Toolkit: Media-Smart Youth – Eat, Think, and Be Active

Tuesday, June 17th, 2014

Media-Smart Youth is an interactive program that helps young people ages 11 to 13 better understand the complex media world around them and how it can influence their health.  Developed by the National Institutes of Health (NIH), the free Media-Smart Youth curriculum includes 10 lessons on media literacy, nutrition and physical activity.

Learn more about Media-Smart Youth and order materials online: http://1.usa.gov/1iETMgd

Lyme Disease: What’s Your Risk?

Monday, June 16th, 2014

Lyme Disease is a health risk to those living and traveling in many parts of the Eastern United States, especially in the summer months.

Here are a few resources to keep you and your family safe.

Evaluate Your Child’s Lyme Disease Risk (KidsHealth): http://bit.ly/1i1gBiU

Lyme Disease (MedlinePlus): http://1.usa.gov/1p9ryhl

 

Weight gain may be faster during summer break

Monday, June 16th, 2014

A new systematic review in Preventing Chronic Disease suggests that weight gain often accelerates during summer break, especially among children who are already overweight or black or Hispanic.

Read the article: http://1.usa.gov/1lIxm2d

Access resources for preventing childhood obesity at MedlinePlus: http://1.usa.gov/1jubOBJ

Lungtropolis: helping children manage their asthma

Monday, June 9th, 2014

Lungtropolis is an online game from the American Lung Association. The game helps children between the ages of five and ten learn how to control their asthma. While fighting the “mucus mob,” they watch videos and get valuable tips. Resources for parents are included.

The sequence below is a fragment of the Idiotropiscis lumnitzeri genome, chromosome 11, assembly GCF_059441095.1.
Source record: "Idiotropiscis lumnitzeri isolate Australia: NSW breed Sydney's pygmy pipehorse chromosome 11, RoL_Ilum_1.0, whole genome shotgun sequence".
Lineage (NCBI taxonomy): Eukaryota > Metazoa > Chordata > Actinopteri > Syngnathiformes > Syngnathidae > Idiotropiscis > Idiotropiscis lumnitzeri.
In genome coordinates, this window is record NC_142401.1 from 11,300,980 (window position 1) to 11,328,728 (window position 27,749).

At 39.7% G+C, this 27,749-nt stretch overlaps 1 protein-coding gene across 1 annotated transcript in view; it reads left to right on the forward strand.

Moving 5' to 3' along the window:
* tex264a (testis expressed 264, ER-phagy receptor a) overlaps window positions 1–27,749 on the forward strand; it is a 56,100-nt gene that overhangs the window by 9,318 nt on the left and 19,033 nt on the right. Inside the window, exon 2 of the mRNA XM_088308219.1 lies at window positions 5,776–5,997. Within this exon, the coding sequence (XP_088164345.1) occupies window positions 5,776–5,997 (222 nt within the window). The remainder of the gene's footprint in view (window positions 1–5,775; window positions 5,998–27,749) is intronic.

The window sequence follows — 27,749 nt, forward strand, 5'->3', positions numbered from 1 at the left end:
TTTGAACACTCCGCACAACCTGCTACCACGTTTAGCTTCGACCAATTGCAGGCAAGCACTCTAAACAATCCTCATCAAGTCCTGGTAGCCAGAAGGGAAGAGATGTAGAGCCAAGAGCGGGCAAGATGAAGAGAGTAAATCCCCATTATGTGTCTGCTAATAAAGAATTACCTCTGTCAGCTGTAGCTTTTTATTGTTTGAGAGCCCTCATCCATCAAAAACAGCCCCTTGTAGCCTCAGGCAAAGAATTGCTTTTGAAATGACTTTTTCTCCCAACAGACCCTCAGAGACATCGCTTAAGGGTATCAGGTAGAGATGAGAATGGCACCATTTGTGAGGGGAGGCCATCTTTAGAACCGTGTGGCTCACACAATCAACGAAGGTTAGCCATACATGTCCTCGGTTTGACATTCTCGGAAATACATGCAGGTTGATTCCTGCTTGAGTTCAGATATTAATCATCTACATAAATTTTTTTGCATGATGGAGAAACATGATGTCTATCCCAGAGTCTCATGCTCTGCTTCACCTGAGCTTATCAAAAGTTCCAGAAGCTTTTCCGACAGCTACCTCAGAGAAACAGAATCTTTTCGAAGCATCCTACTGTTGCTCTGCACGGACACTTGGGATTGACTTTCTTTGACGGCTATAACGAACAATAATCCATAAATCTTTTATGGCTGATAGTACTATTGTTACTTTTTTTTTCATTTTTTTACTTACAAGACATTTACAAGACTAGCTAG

Find Lungtropolis and other resources for parents and caregivers at the MedlinePlus Health Topic Page: Asthma in Children http://1.usa.gov/1n27hJh

Kids in hot cars: don’t leave them alone!

Monday, June 9th, 2014

Last year, 44 children died of heatstroke, according to the National Highway Traffic Safety Administration (NHTSA). Children can die of heatstroke in cars even in mild weather and even if the car is parked in a shady area.

The NHTSA’s website has fact sheets, sample letters to the editor and other materials for disseminating information about heatstroke: http://1.usa.gov/1l0AzVE

This month’s consumer health handout from the American Public Health Association focuses on child safety, vehicles and health. The reprintable handout is available in English and Spanish: http://bit.ly/UD9hur

New sexual and reproductive health resource for young women with epilepsy

Monday, June 9th, 2014

GirlsWithNerve http://bit.ly/1kXvRwy a new site by Ibis Reproductive Health, provides reliable reproductive and sexual health information for teenaged girls with epilepsy. The site was developed with significant input from the target population and includes information about periods, dating, and birth control, with special considerations for women with epilepsy.

Ibis also has a contraceptive decision making guide for women with epilepsy: http://bit.ly/1qhXlxq

Read more about the resource at Our Bodies, Our Blog: http://bit.ly/1xy4FKd